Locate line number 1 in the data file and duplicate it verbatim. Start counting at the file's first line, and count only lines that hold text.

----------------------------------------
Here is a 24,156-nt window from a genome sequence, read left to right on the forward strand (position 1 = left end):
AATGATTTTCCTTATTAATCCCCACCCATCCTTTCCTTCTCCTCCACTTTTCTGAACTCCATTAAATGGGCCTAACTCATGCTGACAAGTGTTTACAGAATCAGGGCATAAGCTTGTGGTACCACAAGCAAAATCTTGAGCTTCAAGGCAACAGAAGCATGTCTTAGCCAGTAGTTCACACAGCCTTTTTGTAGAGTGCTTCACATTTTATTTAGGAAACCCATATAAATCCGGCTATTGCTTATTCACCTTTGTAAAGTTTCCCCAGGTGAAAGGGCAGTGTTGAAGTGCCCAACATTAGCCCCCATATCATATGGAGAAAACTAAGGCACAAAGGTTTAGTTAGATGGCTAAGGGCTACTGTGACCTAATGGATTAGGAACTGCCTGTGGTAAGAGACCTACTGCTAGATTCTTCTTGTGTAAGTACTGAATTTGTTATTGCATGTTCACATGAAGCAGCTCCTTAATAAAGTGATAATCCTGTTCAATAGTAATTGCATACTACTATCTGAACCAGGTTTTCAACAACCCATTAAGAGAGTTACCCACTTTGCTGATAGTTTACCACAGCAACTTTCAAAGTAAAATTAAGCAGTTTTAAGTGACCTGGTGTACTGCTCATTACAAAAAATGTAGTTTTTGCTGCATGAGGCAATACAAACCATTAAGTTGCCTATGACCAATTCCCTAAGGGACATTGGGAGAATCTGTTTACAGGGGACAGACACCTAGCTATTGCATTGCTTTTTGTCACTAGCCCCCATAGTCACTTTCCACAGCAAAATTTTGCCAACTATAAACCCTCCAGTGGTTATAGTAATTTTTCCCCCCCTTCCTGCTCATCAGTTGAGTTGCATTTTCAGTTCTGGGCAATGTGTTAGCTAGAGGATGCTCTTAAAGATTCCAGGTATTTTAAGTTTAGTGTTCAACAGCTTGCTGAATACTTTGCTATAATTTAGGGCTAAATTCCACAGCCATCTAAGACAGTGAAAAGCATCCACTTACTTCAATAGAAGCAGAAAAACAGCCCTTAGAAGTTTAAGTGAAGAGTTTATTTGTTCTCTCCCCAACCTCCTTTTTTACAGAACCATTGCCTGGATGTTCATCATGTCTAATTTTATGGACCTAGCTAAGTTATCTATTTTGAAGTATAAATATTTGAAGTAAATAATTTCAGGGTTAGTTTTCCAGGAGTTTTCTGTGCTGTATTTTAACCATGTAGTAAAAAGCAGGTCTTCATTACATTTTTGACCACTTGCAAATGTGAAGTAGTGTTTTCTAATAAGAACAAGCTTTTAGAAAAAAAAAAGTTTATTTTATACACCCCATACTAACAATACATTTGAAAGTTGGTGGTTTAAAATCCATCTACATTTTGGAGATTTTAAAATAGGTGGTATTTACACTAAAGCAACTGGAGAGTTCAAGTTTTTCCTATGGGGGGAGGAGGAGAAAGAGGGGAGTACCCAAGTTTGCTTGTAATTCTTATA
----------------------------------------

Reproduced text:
Here is a 24,156-nt window from a genome sequence, read left to right on the forward strand (position 1 = left end):